January 3, 2017
Does it make any sense to spend ever greater sums of money for ever fewer environmental benefits? That’s the very fair question that’s been asked in two recent smart pieces. The first is by C. Boyden Gray in today’s Washington Examiner, and I’ve excerpted its main points below:
We have come a long way since the days when, as a federal judge once described, “the air in the Los Angeles basin was so thick with smog that a mountain, or even a nearby mountain range, could simply disappear.” That's what the Clean Air Act was designed to remedy, and it has worked…
We no longer contend with the largescale environmental crises that still plague the rest of the world.
December 22, 2016Agenda for the 115th Congress highlights specific steps lawmakers can take to rein in unlawful overreach by executive agencies, reduce the costs of federal regulations, and unleash America’s...
October 5, 2016
Washington is still abuzz about the D.C. Circuit Court of Appeals oral argument last week on the Environmental Protection Agency’s carbon dioxide (CO2) emission standards for existing fossil-fuel power plants, the so-called Clean Power Plan. Almost forgotten in the hubbub is the fact that the Power Plan depends upon a prerequisite rulemaking, the agency’s CO2 standards for new fossil-fuel power plants, which has legal vulnerabilities of its own.
The new source rule’s standard for coal power plants—1,400 lbs. CO2/MWh—is based on EPA’s determination that “partial” carbon capture and storage...
August 3, 2016a study that reviews EPA’s performance for more than 1,000 Clean Air Act deadlines. Here’s the big takeaway: the agency missed 84 percent of its date-certain duties by an average of 4.3 years.
In fact, the study is an update and expansion of...
July 28, 2016
Today is World Nature Conservation Day (WNCD), “observed on 28th July all over the world with the objective of increasing awareness about and protecting the natural resources that the Earth is bestowed with,” enthuses a website called Sustainability Initiatives.
Having never heard of WNCD until this morning, I had to wonder whether the event has even less cultural cachet than the unplug protest called Earth Hour. So I checked the home pages of the Natural Resources Defense Council, Friends of the Earth, and Sierra Club. No mention of WNCD.
I might have gone...
July 22, 2016
of the Environmental Protection Agency’s Renewable Fuel Standard (RFS) claim the program “mitigates” anthropogenic global warming by substituting biofuels for petroleum products in the nation’s motor fuel...
July 21, 2016
Editor’s note: Open Market is publishing a new blog series this week on pressing issues in administrative law and regulatory policy, which we’ve titled “Worst Procedural Abuses of the Obama Era.” It will also include contributions by Marc Scribner, Trey Kovacs, and Ryan Radia.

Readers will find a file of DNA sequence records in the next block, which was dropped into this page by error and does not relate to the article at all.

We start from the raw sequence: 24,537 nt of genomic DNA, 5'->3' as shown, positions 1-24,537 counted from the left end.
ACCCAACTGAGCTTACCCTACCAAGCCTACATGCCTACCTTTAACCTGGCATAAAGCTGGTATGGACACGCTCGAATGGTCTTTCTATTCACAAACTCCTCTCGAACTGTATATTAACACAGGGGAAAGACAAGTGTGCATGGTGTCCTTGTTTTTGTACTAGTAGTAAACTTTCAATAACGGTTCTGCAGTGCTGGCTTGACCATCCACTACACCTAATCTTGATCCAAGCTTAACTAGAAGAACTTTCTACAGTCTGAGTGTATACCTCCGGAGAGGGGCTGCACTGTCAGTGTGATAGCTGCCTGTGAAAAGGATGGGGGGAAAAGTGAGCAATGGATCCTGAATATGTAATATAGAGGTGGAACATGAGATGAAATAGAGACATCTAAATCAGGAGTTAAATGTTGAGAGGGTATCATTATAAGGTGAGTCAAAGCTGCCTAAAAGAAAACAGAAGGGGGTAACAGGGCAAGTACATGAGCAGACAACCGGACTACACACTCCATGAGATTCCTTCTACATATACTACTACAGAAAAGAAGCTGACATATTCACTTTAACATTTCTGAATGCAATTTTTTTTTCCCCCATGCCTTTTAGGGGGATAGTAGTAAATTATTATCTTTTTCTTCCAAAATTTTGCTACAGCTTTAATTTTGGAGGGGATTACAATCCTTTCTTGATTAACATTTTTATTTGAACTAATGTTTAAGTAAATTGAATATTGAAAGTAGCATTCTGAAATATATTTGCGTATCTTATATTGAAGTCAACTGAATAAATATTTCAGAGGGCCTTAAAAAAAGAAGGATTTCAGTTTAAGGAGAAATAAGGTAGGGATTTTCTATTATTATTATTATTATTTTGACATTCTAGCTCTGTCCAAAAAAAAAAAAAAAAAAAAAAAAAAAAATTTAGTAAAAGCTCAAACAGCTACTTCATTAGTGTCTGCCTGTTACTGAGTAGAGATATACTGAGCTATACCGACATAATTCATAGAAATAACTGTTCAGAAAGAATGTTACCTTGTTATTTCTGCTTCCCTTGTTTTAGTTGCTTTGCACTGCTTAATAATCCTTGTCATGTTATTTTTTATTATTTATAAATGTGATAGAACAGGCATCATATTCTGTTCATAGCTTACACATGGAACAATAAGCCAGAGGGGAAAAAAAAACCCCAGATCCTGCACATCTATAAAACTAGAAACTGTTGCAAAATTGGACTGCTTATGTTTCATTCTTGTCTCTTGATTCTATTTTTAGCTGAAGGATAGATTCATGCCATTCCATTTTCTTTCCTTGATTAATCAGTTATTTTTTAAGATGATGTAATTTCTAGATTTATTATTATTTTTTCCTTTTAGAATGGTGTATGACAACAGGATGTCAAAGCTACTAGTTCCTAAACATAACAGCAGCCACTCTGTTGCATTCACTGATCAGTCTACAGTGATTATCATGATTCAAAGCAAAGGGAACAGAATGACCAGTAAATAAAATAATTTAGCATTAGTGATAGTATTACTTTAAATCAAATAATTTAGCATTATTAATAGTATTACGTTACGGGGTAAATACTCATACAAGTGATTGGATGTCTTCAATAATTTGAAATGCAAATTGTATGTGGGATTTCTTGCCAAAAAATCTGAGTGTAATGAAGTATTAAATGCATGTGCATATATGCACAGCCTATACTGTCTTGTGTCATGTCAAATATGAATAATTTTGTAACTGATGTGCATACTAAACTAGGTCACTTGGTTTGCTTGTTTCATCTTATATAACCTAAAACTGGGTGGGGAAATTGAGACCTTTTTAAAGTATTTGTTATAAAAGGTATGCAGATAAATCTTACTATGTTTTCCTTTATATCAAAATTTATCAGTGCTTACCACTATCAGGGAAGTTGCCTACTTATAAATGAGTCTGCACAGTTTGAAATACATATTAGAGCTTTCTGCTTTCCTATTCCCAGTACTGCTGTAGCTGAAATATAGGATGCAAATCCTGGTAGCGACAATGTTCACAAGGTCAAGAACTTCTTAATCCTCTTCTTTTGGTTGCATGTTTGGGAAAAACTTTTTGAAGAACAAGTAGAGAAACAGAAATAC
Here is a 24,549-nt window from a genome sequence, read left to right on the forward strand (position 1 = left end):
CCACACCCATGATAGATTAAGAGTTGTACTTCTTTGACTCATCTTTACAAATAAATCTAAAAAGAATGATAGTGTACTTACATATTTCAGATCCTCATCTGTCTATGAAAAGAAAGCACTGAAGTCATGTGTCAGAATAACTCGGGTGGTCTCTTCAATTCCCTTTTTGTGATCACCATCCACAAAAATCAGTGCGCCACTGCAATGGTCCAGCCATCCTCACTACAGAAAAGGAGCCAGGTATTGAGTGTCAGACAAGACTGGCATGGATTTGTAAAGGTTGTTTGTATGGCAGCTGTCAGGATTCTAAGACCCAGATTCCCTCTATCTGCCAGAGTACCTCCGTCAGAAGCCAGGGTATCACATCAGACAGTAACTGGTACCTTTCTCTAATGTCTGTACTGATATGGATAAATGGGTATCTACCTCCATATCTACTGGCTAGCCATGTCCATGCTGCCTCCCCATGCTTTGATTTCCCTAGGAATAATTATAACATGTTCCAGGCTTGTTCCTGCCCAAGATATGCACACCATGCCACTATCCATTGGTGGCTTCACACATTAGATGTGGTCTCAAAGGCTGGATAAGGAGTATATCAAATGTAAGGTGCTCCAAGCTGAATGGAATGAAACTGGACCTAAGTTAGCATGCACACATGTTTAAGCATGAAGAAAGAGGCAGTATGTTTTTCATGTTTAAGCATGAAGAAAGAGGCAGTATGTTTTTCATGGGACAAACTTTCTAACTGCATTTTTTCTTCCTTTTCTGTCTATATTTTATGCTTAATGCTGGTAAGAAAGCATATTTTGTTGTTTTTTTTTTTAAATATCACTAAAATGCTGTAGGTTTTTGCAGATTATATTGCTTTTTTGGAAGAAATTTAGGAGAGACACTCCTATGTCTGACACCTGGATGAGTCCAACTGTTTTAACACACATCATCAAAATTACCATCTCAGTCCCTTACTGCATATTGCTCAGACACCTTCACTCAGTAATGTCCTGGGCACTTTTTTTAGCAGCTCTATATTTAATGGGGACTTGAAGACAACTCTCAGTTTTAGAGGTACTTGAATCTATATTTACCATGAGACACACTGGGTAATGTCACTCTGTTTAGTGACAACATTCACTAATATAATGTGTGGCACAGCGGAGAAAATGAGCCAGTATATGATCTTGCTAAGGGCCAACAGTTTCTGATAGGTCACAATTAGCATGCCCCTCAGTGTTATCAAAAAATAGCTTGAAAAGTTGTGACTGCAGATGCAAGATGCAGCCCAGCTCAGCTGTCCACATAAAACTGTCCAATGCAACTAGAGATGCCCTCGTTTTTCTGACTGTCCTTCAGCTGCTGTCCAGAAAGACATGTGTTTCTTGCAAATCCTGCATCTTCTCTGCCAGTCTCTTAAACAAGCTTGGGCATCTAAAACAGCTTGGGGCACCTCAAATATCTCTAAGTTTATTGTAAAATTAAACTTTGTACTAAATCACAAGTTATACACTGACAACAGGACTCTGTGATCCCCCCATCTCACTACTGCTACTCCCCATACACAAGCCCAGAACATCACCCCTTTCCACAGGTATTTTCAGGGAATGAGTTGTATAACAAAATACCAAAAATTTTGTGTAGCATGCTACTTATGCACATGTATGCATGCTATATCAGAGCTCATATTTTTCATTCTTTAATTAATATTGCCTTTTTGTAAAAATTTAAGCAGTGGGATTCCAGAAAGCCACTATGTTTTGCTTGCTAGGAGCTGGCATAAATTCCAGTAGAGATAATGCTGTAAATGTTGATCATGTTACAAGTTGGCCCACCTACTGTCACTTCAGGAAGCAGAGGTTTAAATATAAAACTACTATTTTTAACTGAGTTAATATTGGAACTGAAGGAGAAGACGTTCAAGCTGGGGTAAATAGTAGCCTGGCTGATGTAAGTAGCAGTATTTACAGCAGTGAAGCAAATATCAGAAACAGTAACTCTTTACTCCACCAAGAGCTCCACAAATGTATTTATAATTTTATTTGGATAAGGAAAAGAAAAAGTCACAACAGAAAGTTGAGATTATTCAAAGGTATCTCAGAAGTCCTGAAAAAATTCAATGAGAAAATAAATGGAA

Since Obama took office, the Environment Protection Agency’s grossest procedural violation was so outrageous that the agency voluntarily reversed course after it came to light. In the summer of 2015, the agency tried and failed to get away with a secret rulemaking.
On July 23, 2015, the EPA...
July 8, 2016a 16 part series on regulatory capture, but almost all the contributors make the same mistake of assuming that industry is the only threat. In fact, ideological special interests...
June 7, 2016
When economists and politicians talk about income inequality, they rarely consider the effects of their policies on the poor, as my co-author Ryan Young has shown. This goes doubly for policies that are not targeted directly at income itself. A particularly good example of this is energy policy.
Energy is fundamental to virtually everything we do, but is particularly important for the poor. They need energy for the most basic things in their lives: heating and lighting their homes, cooking their food, and getting to and from work. Because these basic needs take up a greater percentage of their incomes than for those of better off households, the poor are particularly vulnerable to policies that increase the price of energy.
May 2, 2016
Background: The Regional Haze rule is a Clean Air Act regulation whose purpose is to improve the view at National Parks. Because it is an aesthetic rule, and not a public health regulation, Congress intended for States to be the primary decision-maker. In spite of State primacy under the program, EPA since 2009 has imposed federal Regional Haze plans on 15 States, at a cost of more than $5 billion, in order to achieve an “improvement” in visibility that is literally imperceptible. For a primer on the Rule, see my congressional testimony from March.
This week, EPA proposed a “clarification” of its Regional Haze rule that ranks among the agency’s all-time most mendacious...